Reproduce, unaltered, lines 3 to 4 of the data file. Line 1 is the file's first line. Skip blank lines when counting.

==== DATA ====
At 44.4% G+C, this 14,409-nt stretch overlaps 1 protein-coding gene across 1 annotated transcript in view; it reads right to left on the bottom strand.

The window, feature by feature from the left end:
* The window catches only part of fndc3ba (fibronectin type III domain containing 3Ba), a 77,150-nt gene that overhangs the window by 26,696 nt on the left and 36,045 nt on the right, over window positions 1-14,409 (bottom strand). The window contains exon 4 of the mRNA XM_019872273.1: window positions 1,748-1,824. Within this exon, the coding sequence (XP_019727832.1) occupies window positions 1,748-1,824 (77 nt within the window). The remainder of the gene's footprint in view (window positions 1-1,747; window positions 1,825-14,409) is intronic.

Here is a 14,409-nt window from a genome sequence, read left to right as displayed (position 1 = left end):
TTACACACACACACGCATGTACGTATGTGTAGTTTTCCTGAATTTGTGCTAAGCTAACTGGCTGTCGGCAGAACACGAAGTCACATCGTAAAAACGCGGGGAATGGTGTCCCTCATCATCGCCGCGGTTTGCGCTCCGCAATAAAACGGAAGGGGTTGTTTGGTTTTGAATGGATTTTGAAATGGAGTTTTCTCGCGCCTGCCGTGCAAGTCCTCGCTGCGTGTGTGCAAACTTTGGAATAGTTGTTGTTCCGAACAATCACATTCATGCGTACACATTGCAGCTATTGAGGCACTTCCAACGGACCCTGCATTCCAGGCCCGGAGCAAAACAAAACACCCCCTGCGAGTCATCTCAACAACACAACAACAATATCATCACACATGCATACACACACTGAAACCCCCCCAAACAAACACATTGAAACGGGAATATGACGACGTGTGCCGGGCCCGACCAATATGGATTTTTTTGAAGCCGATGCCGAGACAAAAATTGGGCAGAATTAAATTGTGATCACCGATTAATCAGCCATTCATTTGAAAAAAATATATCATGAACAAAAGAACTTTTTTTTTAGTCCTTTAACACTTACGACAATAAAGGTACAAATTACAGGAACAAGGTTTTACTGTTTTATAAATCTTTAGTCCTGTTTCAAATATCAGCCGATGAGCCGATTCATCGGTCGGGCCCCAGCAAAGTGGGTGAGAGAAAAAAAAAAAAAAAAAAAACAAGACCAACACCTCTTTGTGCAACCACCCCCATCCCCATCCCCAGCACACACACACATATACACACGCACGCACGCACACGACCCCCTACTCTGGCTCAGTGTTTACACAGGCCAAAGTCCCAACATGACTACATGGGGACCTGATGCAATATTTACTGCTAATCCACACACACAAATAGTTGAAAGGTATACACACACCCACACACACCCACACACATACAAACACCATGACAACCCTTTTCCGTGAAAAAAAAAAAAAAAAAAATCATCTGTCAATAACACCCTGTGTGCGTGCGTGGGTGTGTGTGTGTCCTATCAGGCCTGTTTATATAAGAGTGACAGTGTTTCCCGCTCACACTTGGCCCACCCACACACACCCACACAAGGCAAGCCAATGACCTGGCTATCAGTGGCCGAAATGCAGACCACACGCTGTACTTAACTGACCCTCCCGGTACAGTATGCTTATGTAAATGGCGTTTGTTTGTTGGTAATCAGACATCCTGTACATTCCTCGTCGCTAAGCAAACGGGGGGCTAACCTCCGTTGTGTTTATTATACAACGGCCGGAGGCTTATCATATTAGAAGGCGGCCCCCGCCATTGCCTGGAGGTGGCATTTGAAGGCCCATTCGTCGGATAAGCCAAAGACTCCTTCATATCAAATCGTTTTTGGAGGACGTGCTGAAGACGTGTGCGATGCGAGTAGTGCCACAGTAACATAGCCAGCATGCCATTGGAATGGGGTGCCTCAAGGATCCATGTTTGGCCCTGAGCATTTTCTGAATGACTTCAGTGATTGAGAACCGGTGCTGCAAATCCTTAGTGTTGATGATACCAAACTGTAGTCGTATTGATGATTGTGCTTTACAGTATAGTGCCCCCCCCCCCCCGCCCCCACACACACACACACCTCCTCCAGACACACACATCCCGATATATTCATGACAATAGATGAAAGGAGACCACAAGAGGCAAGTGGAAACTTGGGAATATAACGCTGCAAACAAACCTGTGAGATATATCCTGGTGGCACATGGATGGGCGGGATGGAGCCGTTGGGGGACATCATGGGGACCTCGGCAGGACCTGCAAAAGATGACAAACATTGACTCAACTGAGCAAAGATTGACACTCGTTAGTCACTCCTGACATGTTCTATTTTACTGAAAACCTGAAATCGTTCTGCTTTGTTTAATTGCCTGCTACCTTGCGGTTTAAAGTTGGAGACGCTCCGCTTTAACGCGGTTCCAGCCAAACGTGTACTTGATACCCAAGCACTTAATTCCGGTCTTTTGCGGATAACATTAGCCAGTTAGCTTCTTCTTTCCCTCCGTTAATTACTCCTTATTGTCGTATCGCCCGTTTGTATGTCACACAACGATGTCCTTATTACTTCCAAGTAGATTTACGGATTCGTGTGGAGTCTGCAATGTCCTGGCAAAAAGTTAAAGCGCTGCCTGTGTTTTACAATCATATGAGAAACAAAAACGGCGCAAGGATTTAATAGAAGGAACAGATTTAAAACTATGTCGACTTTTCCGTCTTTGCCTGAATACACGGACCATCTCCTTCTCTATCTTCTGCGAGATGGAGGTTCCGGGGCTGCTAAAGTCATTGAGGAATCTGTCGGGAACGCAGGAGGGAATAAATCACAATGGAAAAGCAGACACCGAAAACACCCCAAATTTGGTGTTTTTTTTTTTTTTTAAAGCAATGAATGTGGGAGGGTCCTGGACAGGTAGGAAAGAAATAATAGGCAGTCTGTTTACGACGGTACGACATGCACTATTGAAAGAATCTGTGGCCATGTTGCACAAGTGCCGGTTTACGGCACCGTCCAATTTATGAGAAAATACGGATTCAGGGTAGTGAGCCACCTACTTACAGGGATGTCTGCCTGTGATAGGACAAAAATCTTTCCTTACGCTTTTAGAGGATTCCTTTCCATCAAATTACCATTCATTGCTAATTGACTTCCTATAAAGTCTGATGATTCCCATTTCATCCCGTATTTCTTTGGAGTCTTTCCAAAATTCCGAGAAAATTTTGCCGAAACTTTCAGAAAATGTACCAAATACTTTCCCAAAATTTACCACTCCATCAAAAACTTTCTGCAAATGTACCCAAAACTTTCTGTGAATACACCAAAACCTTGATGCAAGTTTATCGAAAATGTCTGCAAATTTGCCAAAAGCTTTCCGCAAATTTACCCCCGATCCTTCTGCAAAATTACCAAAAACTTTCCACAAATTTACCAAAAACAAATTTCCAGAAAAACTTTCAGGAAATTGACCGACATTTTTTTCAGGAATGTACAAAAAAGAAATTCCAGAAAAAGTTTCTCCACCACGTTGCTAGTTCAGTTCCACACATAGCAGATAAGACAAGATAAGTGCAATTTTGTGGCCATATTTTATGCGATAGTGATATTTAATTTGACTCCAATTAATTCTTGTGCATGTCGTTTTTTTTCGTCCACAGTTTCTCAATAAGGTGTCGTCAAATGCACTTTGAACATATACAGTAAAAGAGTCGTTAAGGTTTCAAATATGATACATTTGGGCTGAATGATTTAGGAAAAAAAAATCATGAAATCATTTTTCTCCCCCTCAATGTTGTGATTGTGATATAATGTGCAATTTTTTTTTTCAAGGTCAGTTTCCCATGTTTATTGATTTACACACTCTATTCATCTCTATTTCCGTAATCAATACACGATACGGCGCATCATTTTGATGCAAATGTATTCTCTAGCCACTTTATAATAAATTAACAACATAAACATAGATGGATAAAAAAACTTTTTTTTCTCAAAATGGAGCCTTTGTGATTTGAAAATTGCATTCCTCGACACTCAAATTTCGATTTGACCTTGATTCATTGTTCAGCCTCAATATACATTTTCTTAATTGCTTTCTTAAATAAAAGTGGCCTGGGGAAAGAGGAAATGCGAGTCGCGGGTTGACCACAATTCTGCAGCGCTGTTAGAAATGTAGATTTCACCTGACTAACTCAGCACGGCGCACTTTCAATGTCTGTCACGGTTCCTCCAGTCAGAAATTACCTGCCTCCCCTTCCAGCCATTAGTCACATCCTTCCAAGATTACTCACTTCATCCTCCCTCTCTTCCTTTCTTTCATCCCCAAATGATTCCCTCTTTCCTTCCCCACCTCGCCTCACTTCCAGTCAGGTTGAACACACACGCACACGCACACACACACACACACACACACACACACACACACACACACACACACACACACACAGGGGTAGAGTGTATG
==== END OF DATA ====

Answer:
* The window catches only part of fndc3ba (fibronectin type III domain containing 3Ba), a 77,150-nt gene that overhangs the window by 26,696 nt on the left and 36,045 nt on the right, over window positions 1-14,409 (bottom strand). The window contains exon 4 of the mRNA XM_019872273.1: window positions 1,748-1,824. Within this exon, the coding sequence (XP_019727832.1) occupies window positions 1,748-1,824 (77 nt within the window). The remainder of the gene's footprint in view (window positions 1-1,747; window positions 1,825-14,409) is intronic.

Here is a 14,409-nt window from a genome sequence, read left to right as displayed (position 1 = left end):